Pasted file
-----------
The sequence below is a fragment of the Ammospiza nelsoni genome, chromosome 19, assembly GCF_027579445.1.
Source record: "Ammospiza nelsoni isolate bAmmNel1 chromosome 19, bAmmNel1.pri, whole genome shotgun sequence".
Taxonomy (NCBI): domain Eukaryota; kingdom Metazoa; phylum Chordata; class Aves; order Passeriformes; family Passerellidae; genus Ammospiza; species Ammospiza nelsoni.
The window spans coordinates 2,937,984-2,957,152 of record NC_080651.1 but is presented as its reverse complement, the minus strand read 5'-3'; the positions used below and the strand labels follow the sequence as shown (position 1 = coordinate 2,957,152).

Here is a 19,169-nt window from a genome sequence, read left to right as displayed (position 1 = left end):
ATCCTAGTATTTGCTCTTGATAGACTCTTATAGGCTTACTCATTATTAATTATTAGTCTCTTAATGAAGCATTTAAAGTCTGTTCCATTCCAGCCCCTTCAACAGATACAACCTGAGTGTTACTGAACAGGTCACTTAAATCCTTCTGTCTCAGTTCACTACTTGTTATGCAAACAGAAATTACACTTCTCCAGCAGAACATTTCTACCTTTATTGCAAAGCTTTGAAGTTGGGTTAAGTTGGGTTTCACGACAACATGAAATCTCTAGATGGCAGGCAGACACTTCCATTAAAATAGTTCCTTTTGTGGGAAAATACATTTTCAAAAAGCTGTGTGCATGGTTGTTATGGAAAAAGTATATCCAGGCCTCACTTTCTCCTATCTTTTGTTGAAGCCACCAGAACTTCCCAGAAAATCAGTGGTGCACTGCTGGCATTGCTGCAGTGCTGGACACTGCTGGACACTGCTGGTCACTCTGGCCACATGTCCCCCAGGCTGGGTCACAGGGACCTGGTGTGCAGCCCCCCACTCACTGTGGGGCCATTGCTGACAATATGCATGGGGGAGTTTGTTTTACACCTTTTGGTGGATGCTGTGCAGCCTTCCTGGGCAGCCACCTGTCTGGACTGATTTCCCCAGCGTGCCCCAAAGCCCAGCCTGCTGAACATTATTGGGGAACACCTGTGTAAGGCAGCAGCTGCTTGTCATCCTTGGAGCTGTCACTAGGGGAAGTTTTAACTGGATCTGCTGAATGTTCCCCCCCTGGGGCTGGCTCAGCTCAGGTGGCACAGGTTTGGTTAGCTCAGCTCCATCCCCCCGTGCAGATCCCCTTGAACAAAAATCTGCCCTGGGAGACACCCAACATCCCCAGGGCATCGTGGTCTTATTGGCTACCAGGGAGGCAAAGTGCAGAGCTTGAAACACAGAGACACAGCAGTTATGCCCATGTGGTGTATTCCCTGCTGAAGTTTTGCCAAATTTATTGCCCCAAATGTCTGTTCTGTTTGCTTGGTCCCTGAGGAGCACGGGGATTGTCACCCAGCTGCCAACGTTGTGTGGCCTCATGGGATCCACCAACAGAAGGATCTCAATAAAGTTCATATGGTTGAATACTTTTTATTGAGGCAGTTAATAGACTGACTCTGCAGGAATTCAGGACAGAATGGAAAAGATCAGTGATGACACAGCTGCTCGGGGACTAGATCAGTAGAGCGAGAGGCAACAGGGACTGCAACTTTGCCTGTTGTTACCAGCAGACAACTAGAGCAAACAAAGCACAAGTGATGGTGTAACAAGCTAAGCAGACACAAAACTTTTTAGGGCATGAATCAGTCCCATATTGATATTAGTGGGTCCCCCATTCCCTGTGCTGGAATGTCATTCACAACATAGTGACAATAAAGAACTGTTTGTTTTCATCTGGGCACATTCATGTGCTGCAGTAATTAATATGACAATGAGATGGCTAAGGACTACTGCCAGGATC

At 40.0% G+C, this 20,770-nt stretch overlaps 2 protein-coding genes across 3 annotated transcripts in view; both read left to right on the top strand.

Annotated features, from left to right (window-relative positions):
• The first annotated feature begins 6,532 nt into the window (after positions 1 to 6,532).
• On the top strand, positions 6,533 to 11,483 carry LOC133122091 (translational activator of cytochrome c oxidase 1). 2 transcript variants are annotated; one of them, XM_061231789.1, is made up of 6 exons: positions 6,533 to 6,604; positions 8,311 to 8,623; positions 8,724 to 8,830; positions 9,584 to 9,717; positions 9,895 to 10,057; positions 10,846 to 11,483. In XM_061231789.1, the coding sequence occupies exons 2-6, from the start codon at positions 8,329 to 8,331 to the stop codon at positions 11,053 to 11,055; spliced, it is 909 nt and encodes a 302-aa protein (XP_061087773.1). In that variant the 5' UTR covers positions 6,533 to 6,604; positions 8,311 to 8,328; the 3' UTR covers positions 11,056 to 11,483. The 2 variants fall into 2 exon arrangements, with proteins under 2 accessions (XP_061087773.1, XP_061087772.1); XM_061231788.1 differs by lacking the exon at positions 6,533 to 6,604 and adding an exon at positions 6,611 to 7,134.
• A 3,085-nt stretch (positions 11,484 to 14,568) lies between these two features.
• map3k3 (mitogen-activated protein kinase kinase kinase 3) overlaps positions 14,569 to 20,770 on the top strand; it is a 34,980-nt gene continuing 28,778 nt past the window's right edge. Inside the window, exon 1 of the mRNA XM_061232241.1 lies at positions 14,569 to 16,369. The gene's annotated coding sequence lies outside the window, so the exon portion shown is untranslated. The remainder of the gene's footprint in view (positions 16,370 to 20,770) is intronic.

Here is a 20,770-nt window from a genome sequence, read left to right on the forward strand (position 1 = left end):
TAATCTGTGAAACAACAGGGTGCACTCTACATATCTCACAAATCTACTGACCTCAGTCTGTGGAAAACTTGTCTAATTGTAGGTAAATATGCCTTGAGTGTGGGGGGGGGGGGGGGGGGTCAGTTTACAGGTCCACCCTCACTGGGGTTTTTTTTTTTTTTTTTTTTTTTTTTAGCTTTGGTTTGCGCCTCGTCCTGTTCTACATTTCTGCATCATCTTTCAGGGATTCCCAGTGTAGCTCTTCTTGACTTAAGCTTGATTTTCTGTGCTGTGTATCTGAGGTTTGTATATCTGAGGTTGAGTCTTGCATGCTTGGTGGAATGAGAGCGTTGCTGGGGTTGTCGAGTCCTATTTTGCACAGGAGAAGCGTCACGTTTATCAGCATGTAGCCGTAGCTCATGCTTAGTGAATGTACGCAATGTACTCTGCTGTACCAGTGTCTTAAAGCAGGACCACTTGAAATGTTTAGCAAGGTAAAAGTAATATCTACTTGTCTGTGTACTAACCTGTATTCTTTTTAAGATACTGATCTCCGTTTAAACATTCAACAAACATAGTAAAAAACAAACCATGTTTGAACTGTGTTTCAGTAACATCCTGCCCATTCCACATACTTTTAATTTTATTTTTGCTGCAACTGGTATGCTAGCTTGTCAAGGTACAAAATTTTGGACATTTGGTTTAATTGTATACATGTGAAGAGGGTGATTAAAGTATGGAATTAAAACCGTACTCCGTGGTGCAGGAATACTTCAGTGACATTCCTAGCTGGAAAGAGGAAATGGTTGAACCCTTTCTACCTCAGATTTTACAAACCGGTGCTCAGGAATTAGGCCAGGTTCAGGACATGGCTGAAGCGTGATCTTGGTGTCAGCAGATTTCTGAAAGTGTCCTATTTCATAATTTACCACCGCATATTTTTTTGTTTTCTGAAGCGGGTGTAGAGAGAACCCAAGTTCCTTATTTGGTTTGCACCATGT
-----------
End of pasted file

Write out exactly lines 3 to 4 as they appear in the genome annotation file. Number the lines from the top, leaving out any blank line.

Taxonomy (NCBI): domain Eukaryota; kingdom Metazoa; phylum Chordata; class Aves; order Passeriformes; family Passerellidae; genus Ammospiza; species Ammospiza nelsoni.
The window spans coordinates 2,937,984-2,957,152 of record NC_080651.1 but is presented as its reverse complement, the minus strand read 5'-3'; the positions used below and the strand labels follow the sequence as shown (position 1 = coordinate 2,957,152).